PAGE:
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Reading Swift

Papers from The Seventh Münster Symposium on Jonathan Swift

Edited by Hermann J. Real, Janika Bischof and Kirsten Juhas

Reading Swift assembles 27 lectures delivered at the Seventh Münster Symposium on Jonathan Swift, which was held in celebration of the Dean’s 350th birthday at the Westfälische Wilhelms-Universität in June 2017 under the patronage of the Irish ambassador in Germany. The new volume testifies to an extraordinary spectrum of research interests in the Dean of St Patrick’s, Dublin, and his works. It follows the tried and tested format of its predecessors, grouping the essays in eight sections: biographical problems; bibliographical and canonical studies; historical and religious as well as political, economic, and social issues; poetry; Gulliver’s Travels; and reception studies. Reading Swift is not only indicative of the élan vital, which has been such a distinctive feature of Swift scholarship in the past thirty-five years, under the aegis of the Ehrenpreis Centre it has also become a prestigious, indeed an invaluable, forum for the learned debate on all questions relating to the life and works of THE Dean, the only Dean in the history of Ireland.
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The Nature Essay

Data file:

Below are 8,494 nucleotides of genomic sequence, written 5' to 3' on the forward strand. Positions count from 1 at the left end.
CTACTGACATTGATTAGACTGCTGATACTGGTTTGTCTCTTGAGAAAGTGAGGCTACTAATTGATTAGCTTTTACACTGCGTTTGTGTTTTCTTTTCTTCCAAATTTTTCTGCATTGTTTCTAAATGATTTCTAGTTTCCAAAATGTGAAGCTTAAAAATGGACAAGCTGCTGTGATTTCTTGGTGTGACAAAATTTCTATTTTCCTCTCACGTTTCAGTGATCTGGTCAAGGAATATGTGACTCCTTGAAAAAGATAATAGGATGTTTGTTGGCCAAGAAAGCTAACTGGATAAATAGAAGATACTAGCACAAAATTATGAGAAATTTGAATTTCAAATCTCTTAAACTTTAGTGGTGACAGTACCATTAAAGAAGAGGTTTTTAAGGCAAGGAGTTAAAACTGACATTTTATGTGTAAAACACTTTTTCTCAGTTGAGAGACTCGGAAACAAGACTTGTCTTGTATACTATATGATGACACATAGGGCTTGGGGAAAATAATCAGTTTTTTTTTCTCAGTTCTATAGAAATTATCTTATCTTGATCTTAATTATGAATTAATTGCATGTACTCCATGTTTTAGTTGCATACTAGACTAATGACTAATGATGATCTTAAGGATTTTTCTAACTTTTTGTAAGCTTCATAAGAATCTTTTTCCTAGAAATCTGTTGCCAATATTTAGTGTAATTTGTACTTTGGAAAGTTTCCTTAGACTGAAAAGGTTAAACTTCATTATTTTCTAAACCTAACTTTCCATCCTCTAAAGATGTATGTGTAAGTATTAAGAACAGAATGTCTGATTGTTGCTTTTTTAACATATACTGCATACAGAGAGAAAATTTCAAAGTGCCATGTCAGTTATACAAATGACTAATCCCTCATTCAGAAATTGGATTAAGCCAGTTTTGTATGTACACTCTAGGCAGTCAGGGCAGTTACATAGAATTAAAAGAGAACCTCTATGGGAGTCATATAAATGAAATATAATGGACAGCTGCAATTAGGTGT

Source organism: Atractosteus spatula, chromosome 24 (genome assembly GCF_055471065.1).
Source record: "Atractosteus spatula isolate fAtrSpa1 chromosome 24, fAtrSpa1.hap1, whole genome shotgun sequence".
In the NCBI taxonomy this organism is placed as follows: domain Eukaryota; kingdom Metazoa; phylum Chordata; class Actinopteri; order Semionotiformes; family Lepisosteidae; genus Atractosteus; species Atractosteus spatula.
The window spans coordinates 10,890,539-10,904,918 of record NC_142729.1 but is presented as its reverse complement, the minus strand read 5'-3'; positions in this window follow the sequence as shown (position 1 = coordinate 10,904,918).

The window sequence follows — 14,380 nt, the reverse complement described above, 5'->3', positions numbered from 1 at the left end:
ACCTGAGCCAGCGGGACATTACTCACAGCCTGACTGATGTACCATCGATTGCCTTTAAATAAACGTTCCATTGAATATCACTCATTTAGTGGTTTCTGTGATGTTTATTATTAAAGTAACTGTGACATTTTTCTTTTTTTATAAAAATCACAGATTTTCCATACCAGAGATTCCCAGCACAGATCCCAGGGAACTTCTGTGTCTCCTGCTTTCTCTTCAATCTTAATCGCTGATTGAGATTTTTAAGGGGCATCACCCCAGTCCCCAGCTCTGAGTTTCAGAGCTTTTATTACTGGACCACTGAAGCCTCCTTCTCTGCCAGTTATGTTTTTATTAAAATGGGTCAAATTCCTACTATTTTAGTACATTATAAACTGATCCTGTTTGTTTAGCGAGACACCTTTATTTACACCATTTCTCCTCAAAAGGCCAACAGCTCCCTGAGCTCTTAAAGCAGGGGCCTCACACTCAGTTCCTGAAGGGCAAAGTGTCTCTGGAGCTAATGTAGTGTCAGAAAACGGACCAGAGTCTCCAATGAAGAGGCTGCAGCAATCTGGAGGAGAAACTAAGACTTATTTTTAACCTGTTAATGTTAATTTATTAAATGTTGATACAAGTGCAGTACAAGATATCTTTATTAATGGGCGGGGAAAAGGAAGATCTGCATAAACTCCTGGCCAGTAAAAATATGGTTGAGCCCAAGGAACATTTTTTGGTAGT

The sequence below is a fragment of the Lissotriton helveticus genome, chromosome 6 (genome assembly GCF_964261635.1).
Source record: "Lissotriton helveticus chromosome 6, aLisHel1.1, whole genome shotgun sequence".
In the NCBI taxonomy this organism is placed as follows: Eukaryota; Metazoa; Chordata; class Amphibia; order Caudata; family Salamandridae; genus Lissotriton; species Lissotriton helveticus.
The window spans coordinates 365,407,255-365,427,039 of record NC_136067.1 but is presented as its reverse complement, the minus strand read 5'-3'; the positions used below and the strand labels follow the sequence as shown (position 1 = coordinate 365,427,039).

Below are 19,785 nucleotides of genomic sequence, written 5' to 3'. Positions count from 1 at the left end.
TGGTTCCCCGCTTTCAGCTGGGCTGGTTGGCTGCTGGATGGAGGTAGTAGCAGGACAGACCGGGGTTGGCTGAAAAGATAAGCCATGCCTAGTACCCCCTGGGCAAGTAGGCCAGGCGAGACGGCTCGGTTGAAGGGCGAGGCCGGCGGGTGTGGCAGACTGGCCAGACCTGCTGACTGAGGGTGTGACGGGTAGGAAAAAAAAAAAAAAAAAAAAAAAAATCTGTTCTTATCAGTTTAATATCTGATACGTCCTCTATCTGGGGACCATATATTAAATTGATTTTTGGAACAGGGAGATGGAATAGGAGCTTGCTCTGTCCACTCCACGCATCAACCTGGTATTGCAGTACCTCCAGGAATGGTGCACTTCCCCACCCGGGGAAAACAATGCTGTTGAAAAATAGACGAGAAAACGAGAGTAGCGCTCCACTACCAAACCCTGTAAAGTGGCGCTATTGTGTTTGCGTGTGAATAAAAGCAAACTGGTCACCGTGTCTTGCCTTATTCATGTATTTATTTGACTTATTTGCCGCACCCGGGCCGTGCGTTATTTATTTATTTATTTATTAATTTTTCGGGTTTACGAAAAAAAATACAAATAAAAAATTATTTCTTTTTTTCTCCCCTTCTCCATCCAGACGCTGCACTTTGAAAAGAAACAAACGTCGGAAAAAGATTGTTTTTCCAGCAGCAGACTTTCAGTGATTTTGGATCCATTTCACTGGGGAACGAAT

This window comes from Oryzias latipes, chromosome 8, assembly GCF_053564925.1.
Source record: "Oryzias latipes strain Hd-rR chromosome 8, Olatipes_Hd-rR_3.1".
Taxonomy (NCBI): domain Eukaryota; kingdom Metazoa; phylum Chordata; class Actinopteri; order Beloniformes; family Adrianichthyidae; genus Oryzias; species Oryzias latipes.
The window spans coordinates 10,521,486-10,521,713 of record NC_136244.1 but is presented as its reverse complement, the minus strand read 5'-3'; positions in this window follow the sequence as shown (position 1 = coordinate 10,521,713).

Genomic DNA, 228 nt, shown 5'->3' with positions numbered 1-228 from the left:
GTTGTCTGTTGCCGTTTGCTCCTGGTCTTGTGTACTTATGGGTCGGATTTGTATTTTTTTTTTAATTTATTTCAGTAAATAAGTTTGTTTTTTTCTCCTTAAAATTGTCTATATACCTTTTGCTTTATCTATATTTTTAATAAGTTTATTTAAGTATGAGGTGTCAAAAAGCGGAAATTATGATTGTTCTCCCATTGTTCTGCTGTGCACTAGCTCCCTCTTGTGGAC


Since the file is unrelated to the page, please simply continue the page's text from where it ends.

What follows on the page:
Ecocritical Explorations

Simone Schröder

The Nature Essay: Ecocritical Explorations is the first extended study of a powerful literary form born out of the traditions of Enlightenment and Romanticism. It traces the varied stylistic paradigms of the ‘nature essay’ down to the present day. Reading essays as platforms for ecological discourse, the book analyses canonical and marginalised texts, mainly from German, English and American literature. Simone Schröder argues that the essay’s environmental impact is rooted in its negotiation of scientific, poetic, spiritual, and ethical modes of perceiving nature. Together, the chapters on these four aspects form a historical panorama of the nature essay as a genre that continues to flourish in our time of ecological crisis.

Authors discussed include: Alexander von Humboldt, Henry David Thoreau, Virginia Woolf, Robert Musil, Ernst Jünger, W.G. Sebald, Kathleen Jamie, and David Foster Wallace.
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Meaningful Absence Across Arts and Media

The Significance of Missing Signifiers

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Edited by Werner Wolf, Nassim Balestrini and Walter Bernhart

This volume focusses on a rarely discussed method of meaning production, namely via the absence, rather than presence, of signifiers. It does so from an interdisciplinary, transmedial perspective, which covers systematic, media-comparative and historical aspects, and reveals various forms and functions of missing signifiers across arts and media. The meaningful silences, blanks, lacunae, pauses, etc., treated by the ten contributors are taken from language and literature, film, comics, opera and instrumental music, architecture, and the visual arts. Contributors are: Nassim Balestrini, Walter Bernhart, Olga Fischer, Saskia Jaszoltowski, Henry Keazor, Peter Revers, Klaus Rieser, Daniel Stein, Anselm Wagner, Werner Wolf
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Leo Courbot